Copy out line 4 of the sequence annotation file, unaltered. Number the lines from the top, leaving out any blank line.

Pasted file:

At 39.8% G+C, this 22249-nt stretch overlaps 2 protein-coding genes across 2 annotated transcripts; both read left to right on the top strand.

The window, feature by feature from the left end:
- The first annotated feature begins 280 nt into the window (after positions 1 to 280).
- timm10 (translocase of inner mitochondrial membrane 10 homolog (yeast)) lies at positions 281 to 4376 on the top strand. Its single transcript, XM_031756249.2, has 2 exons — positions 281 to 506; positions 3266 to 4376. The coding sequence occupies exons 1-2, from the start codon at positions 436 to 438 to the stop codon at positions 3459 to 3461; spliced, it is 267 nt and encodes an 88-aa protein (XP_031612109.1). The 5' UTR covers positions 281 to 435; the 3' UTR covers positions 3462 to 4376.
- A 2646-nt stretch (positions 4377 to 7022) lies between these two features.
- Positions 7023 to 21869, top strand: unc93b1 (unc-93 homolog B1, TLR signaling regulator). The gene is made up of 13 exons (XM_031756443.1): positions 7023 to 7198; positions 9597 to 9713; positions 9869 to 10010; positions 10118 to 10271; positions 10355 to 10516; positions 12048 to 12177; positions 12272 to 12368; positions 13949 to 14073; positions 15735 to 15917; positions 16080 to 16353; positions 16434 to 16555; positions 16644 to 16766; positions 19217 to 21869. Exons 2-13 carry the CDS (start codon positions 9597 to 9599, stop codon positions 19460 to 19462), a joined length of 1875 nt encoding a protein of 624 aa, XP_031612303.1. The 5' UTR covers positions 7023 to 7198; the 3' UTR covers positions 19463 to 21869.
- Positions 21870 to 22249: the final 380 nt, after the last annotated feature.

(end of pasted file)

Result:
- timm10 (translocase of inner mitochondrial membrane 10 homolog (yeast)) lies at positions 281 to 4376 on the top strand. Its single transcript, XM_031756249.2, has 2 exons — positions 281 to 506; positions 3266 to 4376. The coding sequence occupies exons 1-2, from the start codon at positions 436 to 438 to the stop codon at positions 3459 to 3461; spliced, it is 267 nt and encodes an 88-aa protein (XP_031612109.1). The 5' UTR covers positions 281 to 435; the 3' UTR covers positions 3462 to 4376.